- Blood vessel damage: Brain injuries can cause damage to small and large blood vessels, placing the individual at risk of stroke, blood clots, and other damage.
- DVT: Deep vein thrombosis is another type of blood clot, which can appear in the deep veins of the legs of the brain-injured individual as a result of immobility following the injury. DVT can lead to a potentially fatal condition known as pulmonary embolism, which occurs when a clot breaks free and travels from the leg to the lungs.
- Headaches: Frequent headaches are common in brain-injured patients. Often appearing shortly after the injury occurs, these headaches can become chronic.
- Vertigo: Dizziness, also known as vertigo, is another common—and sometimes long-lasting—complication of brain injuries.
- Degenerative brain diseases: Individuals who have suffered a brain injury may be at higher risk of suffering a degenerative brain disease, such as Parkinson’s or Alzheimer’s.
- Heterotopic ossification: As a response to the injury, some individuals suffer heterotopic ossification, which is the abnormal growth of a bone in non-skeletal tissues, including muscles or tendons. These bones often form in the joints of the hips or shoulders, resulting in pain, inflammation, and loss of range of motion.
The Costs of Living With a Brain Injury
More than 5.3 million people in the U.S. are living with disabilities as a result of brain injuries. Brain injuries are extraordinarily expensive, with the lifetime costs of medically treating the injury and associated complications ranging between $85,000 and $3 million.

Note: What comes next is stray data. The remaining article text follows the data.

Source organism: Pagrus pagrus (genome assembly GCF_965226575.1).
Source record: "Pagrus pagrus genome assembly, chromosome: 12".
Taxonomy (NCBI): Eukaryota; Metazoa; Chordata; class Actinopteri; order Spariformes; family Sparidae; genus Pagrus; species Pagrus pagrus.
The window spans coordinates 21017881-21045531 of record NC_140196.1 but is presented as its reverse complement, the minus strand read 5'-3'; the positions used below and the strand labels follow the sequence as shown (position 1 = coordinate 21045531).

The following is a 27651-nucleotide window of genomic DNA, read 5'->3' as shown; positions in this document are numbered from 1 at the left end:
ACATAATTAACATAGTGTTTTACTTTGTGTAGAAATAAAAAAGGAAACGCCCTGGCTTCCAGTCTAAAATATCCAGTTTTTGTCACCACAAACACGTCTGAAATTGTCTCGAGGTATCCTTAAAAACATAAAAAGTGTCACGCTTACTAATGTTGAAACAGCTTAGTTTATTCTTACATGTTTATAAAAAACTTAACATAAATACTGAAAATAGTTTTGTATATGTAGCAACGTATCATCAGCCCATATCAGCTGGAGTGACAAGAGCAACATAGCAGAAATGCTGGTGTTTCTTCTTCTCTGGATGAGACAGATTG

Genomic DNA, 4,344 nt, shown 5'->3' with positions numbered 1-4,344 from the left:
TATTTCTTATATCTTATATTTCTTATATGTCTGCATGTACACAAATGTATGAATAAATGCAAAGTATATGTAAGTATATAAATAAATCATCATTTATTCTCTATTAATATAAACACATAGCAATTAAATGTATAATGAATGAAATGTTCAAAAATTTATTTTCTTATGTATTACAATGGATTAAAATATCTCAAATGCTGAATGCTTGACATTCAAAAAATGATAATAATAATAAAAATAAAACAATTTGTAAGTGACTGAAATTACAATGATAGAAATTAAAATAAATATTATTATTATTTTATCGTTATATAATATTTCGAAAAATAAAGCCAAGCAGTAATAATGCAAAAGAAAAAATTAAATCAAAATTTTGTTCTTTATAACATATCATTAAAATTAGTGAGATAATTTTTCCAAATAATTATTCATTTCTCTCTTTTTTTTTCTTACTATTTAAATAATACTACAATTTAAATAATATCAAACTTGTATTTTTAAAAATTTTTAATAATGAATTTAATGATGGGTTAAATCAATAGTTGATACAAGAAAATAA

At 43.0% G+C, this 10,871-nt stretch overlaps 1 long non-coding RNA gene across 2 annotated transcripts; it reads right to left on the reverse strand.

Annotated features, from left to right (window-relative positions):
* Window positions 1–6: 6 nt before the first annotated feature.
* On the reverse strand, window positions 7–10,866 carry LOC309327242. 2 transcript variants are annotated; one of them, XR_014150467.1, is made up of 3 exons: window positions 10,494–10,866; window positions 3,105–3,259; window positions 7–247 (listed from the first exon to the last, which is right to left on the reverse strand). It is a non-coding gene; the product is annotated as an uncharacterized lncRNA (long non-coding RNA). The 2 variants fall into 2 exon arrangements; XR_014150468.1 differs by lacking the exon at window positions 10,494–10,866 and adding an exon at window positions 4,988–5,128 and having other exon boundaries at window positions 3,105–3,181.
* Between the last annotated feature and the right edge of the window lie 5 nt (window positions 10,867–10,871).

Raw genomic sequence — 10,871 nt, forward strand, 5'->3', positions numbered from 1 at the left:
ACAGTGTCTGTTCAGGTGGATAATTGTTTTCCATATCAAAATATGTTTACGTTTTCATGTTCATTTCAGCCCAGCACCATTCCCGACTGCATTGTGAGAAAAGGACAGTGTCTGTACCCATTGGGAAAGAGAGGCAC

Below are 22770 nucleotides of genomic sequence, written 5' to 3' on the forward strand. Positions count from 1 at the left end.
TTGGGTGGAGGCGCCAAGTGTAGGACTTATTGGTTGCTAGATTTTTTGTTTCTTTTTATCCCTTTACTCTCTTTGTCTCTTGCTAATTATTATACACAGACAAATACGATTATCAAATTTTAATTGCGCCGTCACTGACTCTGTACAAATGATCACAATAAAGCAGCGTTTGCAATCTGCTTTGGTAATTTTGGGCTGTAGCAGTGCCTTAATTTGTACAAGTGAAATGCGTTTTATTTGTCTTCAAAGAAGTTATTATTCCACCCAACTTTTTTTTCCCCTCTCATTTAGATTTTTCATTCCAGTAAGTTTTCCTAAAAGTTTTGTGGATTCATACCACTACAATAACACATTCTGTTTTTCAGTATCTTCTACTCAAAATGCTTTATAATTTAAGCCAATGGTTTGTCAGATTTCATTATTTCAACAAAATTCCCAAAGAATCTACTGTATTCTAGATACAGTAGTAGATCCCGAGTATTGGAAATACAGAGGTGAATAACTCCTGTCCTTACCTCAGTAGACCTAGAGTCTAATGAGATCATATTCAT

Unfortunately, many individuals with brain injuries struggle to work following their injury—sometimes for days, weeks, months—even permanently. The combination of the financial burden and the steep emotional impacts that permanent disability can cause result in many brain-injured individuals becoming homeless. Studies indicate that more than half of all homeless people in the U.S. are living with a brain injury.
Beyond the costs, those with brain injuries face impacts on every part of their lives, including:
- Work life: Those who can return to work after an injury often find that they can no longer perform the job tasks they performed before the injury. Even individuals who can do so may find that they now require shorter workdays, more days off, frequent breaks, and an extended amount of time to complete tasks.
- Home life: Brain injuries have a profound impact on the home life of sufferers and their families. Cherished family roles change as spouses and children of the injured find that they must now take on the duties of a caretaker to assist their loved ones. Spouses may suffer a loss of consortium, which is the physical intimacy and companionship that they previously enjoyed in the relationship. Family members and their brain-injured loved ones often express feelings of isolation and that they feel like no one can understand what they are going through.